From Publishers Weekly
In 1815, Alfred Mordecai, the son of a middle-class Jewish family from Warrenton, N.C., applied as a cadet to West Point, "a bold bid for a Jew." Despite high odds, Alfred was accepted-another step in the complex assimilation of the Mordecai family into U.S. society. Bingham, an independent scholar, draws on a large cache of letters and journals written by members of the Mordecai family and a wealth of other published material, to piece together a detailed history of this remarkable Southern Jewish clan. The Mordecais' history is deftly charted through thee generations beginning with Jacob and Judith moving to Virginia from Philadelphia in 1785, through Jacob's founding, with his grown children, of a renowned primary school and the conversion to Christianity of some family members during the Second Great Awakening of the mid-19th century. From there, Bingham follows the family sundering that occurred in the 1860s, when most of the family supported the Confederacy, and Alfred, refusing either to side with them or to support the war in any way, resigned from the Union army. But as thrilling as this family history is, Bingham's great feat here is to show, through the social, political and religious evolutions of one family, how class, race, ethnicity, region and intellectual affiliation profoundly affected assimilation in the late 18th and 19th centuries. Bingham's prose is as fluid as fiction, but she never sacrifices historical insight for narrative drive or soft-pedals such uncomfortable material as the Mordecais owning slaves. This is an important addition not only to Jewish studies but to the literature on family and gender relations in the 19th century. Photos not seen by PW.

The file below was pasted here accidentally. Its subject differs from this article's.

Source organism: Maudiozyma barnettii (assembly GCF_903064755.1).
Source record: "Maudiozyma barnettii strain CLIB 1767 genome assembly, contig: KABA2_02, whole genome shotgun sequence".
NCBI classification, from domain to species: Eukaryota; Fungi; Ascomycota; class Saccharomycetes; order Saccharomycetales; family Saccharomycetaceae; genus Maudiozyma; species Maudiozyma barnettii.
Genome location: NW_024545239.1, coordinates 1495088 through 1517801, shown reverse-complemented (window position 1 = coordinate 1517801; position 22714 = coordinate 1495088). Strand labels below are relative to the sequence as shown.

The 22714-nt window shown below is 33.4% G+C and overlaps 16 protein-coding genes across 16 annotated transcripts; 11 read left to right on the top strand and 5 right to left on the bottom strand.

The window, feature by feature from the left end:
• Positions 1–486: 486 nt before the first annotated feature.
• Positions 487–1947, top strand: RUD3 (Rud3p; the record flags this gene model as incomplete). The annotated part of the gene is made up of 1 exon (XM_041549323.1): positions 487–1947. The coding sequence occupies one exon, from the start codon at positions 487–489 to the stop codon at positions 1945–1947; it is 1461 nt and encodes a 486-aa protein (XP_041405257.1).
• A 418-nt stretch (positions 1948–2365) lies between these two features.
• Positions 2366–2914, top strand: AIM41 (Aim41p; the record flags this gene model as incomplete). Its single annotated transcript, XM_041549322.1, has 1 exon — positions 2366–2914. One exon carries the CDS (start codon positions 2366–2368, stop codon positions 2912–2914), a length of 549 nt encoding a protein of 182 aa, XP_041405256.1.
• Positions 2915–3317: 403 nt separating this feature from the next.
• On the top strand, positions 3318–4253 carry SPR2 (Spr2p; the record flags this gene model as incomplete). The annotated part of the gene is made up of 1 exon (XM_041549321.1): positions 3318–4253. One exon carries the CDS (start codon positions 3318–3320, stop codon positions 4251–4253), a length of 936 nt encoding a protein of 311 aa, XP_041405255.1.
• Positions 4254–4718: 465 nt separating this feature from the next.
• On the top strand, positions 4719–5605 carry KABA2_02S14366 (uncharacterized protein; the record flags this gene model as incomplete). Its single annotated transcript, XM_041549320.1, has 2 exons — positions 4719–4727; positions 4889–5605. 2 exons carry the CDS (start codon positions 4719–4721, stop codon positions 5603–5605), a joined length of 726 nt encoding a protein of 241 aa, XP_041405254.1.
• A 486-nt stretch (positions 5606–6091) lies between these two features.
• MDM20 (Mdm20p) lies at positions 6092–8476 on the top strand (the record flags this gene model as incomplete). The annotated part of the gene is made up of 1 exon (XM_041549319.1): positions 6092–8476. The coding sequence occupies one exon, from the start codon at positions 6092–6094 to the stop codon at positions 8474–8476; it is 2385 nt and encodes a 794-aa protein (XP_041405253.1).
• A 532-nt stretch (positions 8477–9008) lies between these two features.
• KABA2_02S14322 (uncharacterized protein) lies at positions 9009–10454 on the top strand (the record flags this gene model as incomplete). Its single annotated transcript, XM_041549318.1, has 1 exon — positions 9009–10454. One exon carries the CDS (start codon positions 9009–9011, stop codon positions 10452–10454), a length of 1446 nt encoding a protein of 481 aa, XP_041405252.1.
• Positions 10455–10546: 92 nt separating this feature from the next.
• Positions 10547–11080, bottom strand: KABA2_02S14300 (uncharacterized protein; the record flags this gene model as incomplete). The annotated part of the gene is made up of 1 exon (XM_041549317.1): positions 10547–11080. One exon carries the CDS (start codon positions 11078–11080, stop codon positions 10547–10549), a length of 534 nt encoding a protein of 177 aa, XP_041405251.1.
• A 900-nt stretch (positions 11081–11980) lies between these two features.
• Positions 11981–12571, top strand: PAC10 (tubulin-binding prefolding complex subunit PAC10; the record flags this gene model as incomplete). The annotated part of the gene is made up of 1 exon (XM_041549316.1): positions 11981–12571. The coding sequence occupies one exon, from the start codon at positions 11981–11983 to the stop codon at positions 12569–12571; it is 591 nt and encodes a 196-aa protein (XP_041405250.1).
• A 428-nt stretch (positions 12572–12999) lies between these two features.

Copyright 2003 Reed Business Information, Inc.
Encompassing the Revolutionary War, which formed the nation, and the Civil War, which split it in two, this engrossing book tells the story of three generations of a lower-middle-class Jewish family that settled first in Virginia and later in North Carolina. Drawing on thousands of vibrant letters, diaries, and journals, Bingham offers a portrait of the Mordecai clan, who, as one of them wrote, were determined to become a "little faithful band of love and duty," guided by affection, responsibility, and a deep respect for learning. They pledged to stick by one another through thick and thin, to recognize their God but always tolerate others, and to improve themselves and the world around them. The book becomes a history of religious expression, doubt, and searching as the family sought to find a meaningful and appropriate expression of Judaism in the context of their lives while attempting to assimilate as patriots and as Southerners. Bingham offers an exceptional panorama of one family's effort to belong and to succeed. George CohenCopyright © American Library Association. All rights reserved